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Peak pardons

Canada is pardoning more drug convicts — this year saw the most in five years

Canada is pardoning more drug convicts

Canada granted a record number of pardons last year for people convicted of drug-related crimes — but experts say barriers are still preventing countless others from clearing their records.

There’s a growing chorus of people with cannabis possession offences calling on the government to issue a blanket pardon

According to numbers obtained by VICE News, the Parole Board of Canada granted 1,741 pardons from 2016 to 2017 for people convicted of at least one drug offence, this could including possession and trafficking. It’s the highest number in five years and a significant jump from the 1,038 pardons granted from 2015 to 2016, despite the fact that the number of applications for all pardons dropped by nearly 1,000 last year. Pardons are officially referred to as “record suspensions”, which are not expunged but sealed from public view.

There were 11,563 pardon applications for overall crimes last year compared to 12,384 the year before.

And while the federal parole board — the government body with exclusive authority over granting record suspensions — does not break down its pardons statistics by type of drug, there’s a growing chorus of people with cannabis possession offences calling on the government to issue a blanket pardon, especially as their offence will no longer be a crime in about a year under the Liberals’ proposed cannabis legalization bill. There’s also renewed criticism of Canada’s prohibitive pardons process that requires years of waiting and a hefty fee of over $600.

Federal public safety minister Ralph Goodale has said the government has no plans to pardon Canadians who’ve been convicted of simple pot possession. If the Liberals’ weed legalization is approved by Parliament, adults in Canada will be allowed to possess fewer than 30 grams of cannabis.

“If something becomes legal, then why should people still be burdened with that record? And still dealing with the consequences associated with that in terms of stigma and trouble with career opportunities,” said Samantha McAleese, a criminologist at Carleton University. “And the current record suspension processes causes a lot of grief for people who are then going to put up a lot of money to have those charges cleared.” She pointed to other countries such as the U.K. and Australia, which automatically seal criminal records after a certain number of years depending on the offence.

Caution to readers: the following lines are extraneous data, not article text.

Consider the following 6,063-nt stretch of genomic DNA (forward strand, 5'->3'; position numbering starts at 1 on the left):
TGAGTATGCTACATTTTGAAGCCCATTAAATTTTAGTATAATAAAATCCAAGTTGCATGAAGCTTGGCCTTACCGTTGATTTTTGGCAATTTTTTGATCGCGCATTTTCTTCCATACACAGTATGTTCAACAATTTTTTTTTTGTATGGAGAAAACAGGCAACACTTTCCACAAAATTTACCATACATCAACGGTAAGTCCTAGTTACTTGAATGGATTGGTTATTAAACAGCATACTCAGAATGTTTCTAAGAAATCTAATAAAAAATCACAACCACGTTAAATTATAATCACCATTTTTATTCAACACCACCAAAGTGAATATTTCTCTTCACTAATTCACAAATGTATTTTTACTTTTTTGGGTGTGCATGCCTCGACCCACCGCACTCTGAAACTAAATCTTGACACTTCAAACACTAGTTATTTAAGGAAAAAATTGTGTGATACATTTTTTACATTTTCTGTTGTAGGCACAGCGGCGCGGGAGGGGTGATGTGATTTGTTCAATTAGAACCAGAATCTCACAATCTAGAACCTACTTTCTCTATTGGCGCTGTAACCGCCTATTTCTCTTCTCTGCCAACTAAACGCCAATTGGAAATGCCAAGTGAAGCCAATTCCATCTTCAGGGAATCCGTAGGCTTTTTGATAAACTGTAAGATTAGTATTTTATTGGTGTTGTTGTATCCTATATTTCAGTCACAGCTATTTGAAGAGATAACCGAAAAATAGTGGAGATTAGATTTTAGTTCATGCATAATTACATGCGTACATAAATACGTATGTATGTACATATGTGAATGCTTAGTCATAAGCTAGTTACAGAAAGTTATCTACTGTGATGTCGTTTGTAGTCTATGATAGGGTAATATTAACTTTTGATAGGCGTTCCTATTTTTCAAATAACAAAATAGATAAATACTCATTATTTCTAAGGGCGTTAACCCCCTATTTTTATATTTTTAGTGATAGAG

Last year, the C.D. Howe Institute, a centrist think tank, also recommended that the Liberals consider pardoning people of pot possession convictions, and drop any outstanding charges, to help free up financial resources that will be needed to enforce legalization.

“Our government will be smart on crime.”

The previous Conservative government overhauled the pardons system in 2012, quadrupling the application fee from $150 to $631 and increasing the amount of time convicts have to wait after their sentence to apply for a pardon. For example, people convicted with less serious crimes such as cannabis possession have to wait five years to apply — up from three. And those convicted of more serious crimes have to wait a decade to apply for a pardon, up from five years under the previous rules.

On Wednesday, a B.C. judge ruled that these changes were unconstitutional. The case centered around a 42-year-old Vancouver father of three who was convicted for drugs and weapons crimes in 2004, and had to put off applying for a record suspension until 2019 because of the new rules, five years after he would have been eligible under the previous system.

Spokesperson for the public safety minister Scott Bardsley told VICE News in an email that the department is “leading a review of the pardons system”, the results of which will be made public in the coming months.

“Our government will be smart on crime,” Bardsley said. “Inaccessible pardons can be a significant barrier to good employment as many positions require criminal record checks.”


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